There's been numerous debates before about whether transit should be free, and there's numerous benefits associated with it: not only does it reduce pollution, but better access means a stronger job market and health benefits too. Stockholm, for instance, is home to a large amount of fare dodgers who illustrate how this wouldn't be an issue if taking the subway was free and paid for indirectly instead of each time you ride. German cities are trialling it too, to cut down on pollution in the country.
Making public transit free for everybody will always be a huge debate, with car owners generally opposing the move while bus riders meet it with open arms. There's no easy way of doing it either, especially in larger cities where money would need to be moved around to cover the costs of running transit systems. Until transit is widely accepted as a basic service and treated as such, make sure to have your exact fare ready when boarding.
Estonia is about to become the first nation in the world with free public transit for residents
The entire country of Estonia will go fare-free on July 1, making it the largest free public transit zone anywhere in the world. Travelling in the capital city Tallinn is already free to local residents, but not tourists or visitors — even visitors from another part of the country — but this new scheme will extend the free travel zone across all state-run buses in rural towns.
However, this plan won't extend the free public transit to other cities and won't give domestic visitors free access to the bus and tram. Though most of the country's population is around the capital, people in other cities, like Tartu and Pärnu, will still need to pay their fare. Citizens will be able to travel wherever they need to go now and not have to worry about their monthly budget, as the service will be paid for by deducting $1,000 from everybody's income tax bill.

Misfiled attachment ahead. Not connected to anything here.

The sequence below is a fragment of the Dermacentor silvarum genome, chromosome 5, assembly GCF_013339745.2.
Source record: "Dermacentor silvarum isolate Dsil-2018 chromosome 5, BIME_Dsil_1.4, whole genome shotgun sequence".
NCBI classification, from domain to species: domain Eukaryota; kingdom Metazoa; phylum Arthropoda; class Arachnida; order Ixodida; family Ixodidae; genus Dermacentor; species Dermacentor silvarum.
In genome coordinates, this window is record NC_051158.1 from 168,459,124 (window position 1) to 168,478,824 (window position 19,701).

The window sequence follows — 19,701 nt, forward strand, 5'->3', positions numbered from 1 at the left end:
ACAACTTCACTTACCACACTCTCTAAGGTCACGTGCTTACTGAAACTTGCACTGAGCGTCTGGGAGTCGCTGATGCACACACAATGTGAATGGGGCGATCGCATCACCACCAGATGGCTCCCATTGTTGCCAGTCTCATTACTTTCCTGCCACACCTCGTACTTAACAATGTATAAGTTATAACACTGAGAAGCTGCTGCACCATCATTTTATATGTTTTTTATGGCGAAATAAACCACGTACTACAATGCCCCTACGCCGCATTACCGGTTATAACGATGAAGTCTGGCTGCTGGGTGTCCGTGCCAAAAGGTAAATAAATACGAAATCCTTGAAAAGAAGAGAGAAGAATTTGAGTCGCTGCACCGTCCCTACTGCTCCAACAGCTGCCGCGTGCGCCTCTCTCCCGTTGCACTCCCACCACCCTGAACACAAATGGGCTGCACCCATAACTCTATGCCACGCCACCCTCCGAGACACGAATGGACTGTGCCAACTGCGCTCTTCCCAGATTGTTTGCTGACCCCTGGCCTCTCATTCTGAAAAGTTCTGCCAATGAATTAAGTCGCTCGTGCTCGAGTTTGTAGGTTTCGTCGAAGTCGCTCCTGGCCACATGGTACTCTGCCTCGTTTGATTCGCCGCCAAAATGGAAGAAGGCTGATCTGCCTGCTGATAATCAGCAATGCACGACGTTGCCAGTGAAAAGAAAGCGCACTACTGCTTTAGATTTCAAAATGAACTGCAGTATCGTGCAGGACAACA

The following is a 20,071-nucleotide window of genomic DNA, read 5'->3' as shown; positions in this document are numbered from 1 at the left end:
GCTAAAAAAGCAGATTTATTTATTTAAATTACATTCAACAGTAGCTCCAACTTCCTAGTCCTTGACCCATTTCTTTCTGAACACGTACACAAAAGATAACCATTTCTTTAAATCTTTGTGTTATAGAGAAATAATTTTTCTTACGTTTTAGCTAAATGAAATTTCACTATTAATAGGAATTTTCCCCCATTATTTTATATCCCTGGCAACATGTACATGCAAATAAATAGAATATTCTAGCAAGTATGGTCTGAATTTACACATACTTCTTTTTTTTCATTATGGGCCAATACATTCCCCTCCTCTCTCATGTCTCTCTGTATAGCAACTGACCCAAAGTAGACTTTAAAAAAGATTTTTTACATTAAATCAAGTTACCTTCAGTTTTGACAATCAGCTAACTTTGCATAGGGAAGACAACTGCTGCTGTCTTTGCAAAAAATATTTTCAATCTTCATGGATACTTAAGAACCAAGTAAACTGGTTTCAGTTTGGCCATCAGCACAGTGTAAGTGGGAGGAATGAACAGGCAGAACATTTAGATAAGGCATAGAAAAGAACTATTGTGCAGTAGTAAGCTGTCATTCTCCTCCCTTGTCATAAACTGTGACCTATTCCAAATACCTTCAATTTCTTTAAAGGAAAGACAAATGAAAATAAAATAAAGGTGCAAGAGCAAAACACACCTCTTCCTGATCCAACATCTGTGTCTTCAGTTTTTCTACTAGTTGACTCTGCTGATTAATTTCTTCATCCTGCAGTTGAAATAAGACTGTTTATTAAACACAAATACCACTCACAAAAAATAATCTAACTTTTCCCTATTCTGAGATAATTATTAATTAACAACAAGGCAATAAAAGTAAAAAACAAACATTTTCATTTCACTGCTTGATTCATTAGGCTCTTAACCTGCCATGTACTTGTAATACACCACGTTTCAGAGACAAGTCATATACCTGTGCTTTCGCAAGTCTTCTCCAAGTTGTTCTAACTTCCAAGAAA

Other cities, such as Hasselt, Belgium have tried this before but had to cancel it for various reasons.
Transit in the country already get large subsidies of up to 80 percent, and making the buses fare-free would only cost €12.9 million. Getting rid of ticket sales and inspectors will eliminate further costs and cut down on delays by allowing for all-door boarding at busy stops.
Just last week, Google unveiled its Duplex service, which will soon allow the company to utilize its AI technology to make calls that sound like a human is speaking, when in fact it is a robot. The service will be used initially to update Google Maps listings and was demoed at the company's annual I/O conference, but several media outlets are accusing the demo of being fake.
Number of the week
Even though Facebook is outright banned in China, it is still the company's second biggest market, bringing in 10 percent of its global revenue. The country accounts for $5 billion of Facebook's yearly revenue, and a lot of it comes from businesses in the country targeting ads to people around the world.
In case you missed it
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- It turns out that AT&T, Verizon, T-Mobile, and Sprint all sell US phone subscriber's real-time location data to a company called Securus, and that there was a bug on the company's website that allowed anybody to see the location of any other person without their consent. There was no breach in Canada but CBC published that Rogers, Telus and Bell sell location data as well, but only if they have your consent, the company says.
- During the elections coming up in both the United States and Canada, remember that voting via text is not a thing. Trolls are popping up on Twitter spreading this false information, which isn't the first time it's happened.